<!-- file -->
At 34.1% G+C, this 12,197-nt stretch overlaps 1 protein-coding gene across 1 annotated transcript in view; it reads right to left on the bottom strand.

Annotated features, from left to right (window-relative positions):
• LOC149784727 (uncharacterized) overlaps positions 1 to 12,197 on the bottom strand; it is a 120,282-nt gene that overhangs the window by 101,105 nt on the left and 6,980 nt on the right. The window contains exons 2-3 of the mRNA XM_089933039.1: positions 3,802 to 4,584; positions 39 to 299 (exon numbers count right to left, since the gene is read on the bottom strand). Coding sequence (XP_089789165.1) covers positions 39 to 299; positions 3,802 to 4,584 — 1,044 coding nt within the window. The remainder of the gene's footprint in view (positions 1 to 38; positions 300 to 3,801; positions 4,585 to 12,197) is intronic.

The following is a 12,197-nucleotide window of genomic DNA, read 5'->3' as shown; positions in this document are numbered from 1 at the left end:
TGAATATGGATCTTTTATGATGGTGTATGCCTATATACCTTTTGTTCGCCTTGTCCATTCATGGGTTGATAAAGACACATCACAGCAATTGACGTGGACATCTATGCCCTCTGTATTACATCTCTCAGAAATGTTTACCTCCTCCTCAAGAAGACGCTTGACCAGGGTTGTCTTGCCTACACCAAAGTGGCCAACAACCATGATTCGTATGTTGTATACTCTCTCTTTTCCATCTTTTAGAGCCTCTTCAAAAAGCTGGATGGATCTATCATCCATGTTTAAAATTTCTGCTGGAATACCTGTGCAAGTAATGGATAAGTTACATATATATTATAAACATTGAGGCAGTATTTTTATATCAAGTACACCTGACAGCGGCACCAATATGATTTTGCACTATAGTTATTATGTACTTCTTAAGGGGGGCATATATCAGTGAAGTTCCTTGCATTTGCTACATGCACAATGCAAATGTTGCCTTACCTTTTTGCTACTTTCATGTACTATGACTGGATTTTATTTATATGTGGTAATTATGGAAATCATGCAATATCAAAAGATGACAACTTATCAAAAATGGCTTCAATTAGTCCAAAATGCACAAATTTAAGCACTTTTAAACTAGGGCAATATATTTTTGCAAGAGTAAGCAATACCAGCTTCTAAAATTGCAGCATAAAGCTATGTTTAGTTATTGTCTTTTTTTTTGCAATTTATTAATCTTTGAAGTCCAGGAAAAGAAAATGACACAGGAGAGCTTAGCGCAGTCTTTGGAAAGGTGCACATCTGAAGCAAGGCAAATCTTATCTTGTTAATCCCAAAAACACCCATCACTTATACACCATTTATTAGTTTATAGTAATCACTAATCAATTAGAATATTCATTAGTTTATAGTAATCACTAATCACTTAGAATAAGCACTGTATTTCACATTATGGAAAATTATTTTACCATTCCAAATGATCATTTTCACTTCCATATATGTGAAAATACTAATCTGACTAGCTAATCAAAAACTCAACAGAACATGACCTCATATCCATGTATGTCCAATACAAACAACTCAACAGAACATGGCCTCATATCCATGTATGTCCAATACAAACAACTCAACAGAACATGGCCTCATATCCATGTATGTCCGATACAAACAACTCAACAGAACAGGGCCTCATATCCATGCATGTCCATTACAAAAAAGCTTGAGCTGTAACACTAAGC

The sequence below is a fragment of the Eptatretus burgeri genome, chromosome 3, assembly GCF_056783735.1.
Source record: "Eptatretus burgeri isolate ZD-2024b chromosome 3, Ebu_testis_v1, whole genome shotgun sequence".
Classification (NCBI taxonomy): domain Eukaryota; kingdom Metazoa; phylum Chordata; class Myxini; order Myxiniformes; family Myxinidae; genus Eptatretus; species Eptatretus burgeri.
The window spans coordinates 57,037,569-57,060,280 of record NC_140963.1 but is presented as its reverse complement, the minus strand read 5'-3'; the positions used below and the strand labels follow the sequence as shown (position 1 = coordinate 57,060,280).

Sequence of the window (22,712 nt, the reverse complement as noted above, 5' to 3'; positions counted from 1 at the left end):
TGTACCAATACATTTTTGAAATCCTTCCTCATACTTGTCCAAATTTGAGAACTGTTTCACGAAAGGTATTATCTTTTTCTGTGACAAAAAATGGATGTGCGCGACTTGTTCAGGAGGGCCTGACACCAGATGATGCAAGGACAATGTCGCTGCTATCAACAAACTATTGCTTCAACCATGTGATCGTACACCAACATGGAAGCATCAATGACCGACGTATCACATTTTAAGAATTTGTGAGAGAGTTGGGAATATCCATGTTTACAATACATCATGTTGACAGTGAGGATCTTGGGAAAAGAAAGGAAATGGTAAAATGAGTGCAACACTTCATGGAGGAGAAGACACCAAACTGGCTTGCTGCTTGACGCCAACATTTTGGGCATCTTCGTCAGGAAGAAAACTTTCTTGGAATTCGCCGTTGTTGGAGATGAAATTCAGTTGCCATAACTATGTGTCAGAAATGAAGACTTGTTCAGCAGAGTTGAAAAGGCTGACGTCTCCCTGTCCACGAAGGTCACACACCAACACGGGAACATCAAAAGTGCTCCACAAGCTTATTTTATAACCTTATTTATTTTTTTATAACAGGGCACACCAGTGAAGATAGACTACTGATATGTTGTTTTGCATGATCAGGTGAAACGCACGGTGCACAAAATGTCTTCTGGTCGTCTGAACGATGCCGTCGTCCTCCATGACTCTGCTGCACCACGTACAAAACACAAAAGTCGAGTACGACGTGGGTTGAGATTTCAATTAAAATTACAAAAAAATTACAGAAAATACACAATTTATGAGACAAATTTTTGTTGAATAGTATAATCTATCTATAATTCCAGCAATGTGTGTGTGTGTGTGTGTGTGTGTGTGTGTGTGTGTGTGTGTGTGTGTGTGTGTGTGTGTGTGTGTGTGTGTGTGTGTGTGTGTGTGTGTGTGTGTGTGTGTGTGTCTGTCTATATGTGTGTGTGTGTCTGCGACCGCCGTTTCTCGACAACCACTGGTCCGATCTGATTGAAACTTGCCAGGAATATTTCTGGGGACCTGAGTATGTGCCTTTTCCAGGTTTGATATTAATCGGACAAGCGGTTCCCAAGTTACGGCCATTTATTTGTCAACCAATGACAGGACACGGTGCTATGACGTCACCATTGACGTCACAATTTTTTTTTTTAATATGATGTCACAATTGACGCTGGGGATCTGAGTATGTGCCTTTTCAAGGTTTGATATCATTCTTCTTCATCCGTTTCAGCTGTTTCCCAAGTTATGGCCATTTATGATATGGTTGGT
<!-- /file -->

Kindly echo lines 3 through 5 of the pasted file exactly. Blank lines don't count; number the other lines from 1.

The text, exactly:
• LOC149784727 (uncharacterized) overlaps positions 1 to 12,197 on the bottom strand; it is a 120,282-nt gene that overhangs the window by 101,105 nt on the left and 6,980 nt on the right. The window contains exons 2-3 of the mRNA XM_089933039.1: positions 3,802 to 4,584; positions 39 to 299 (exon numbers count right to left, since the gene is read on the bottom strand). Coding sequence (XP_089789165.1) covers positions 39 to 299; positions 3,802 to 4,584 — 1,044 coding nt within the window. The remainder of the gene's footprint in view (positions 1 to 38; positions 300 to 3,801; positions 4,585 to 12,197) is intronic.

The following is a 12,197-nucleotide window of genomic DNA, read 5'->3' as shown; positions in this document are numbered from 1 at the left end:
TGAATATGGATCTTTTATGATGGTGTATGCCTATATACCTTTTGTTCGCCTTGTCCATTCATGGGTTGATAAAGACACATCACAGCAATTGACGTGGACATCTATGCCCTCTGTATTACATCTCTCAGAAATGTTTACCTCCTCCTCAAGAAGACGCTTGACCAGGGTTGTCTTGCCTACACCAAAGTGGCCAACAACCATGATTCGTATGTTGTATACTCTCTCTTTTCCATCTTTTAGAGCCTCTTCAAAAAGCTGGATGGATCTATCATCCATGTTTAAAATTTCTGCTGGAATACCTGTGCAAGTAATGGATAAGTTACATATATATTATAAACATTGAGGCAGTATTTTTATATCAAGTACACCTGACAGCGGCACCAATATGATTTTGCACTATAGTTATTATGTACTTCTTAAGGGGGGCATATATCAGTGAAGTTCCTTGCATTTGCTACATGCACAATGCAAATGTTGCCTTACCTTTTTGCTACTTTCATGTACTATGACTGGATTTTATTTATATGTGGTAATTATGGAAATCATGCAATATCAAAAGATGACAACTTATCAAAAATGGCTTCAATTAGTCCAAAATGCACAAATTTAAGCACTTTTAAACTAGGGCAATATATTTTTGCAAGAGTAAGCAATACCAGCTTCTAAAATTGCAGCATAAAGCTATGTTTAGTTATTGTCTTTTTTTTTGCAATTTATTAATCTTTGAAGTCCAGGAAAAGAAAATGACACAGGAGAGCTTAGCGCAGTCTTTGGAAAGGTGCACATCTGAAGCAAGGCAAATCTTATCTTGTTAATCCCAAAAACACCCATCACTTATACACCATTTATTAGTTTATAGTAATCACTAATCAATTAGAATATTCATTAGTTTATAGTAATCACTAATCACTTAGAATAAGCACTGTATTTCACATTATGGAAAATTATTTTACCATTCCAAATGATCATTTTCACTTCCATATATGTGAAAATACTAATCTGACTAGCTAATCAAAAACTCAACAGAACATGACCTCATATCCATGTATGTCCAATACAAACAACTCAACAGAACATGGCCTCATATCCATGTATGTCCAATACAAACAACTCAACAGAACATGGCCTCATATCCATGTATGTCCGATACAAACAACTCAACAGAACAGGGCCTCATATCCATGCATGTCCATTACAAAAAAGCTTGAGCTGTAACACTAAGC